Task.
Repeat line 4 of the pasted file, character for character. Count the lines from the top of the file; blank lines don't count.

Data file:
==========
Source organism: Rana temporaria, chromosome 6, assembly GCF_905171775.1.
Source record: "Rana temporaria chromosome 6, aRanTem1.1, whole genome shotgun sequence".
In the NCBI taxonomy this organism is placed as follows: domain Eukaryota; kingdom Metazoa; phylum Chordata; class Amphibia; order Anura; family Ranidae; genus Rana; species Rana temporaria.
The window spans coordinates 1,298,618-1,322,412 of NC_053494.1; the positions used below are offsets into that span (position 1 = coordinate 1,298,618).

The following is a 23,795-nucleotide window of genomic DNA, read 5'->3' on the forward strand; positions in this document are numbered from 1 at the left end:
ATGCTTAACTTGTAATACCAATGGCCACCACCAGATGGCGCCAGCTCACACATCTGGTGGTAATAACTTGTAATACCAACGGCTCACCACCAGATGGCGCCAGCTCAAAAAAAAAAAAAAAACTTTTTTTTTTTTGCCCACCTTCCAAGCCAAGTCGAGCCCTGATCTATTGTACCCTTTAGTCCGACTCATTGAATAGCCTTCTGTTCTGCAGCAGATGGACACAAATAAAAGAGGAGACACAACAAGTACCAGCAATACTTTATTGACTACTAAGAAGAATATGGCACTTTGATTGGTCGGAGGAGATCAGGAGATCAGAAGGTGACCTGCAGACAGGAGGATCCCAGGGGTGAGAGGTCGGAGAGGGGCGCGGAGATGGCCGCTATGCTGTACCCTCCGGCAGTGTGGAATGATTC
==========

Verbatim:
The window spans coordinates 1,298,618-1,322,412 of NC_053494.1; the positions used below are offsets into that span (position 1 = coordinate 1,298,618).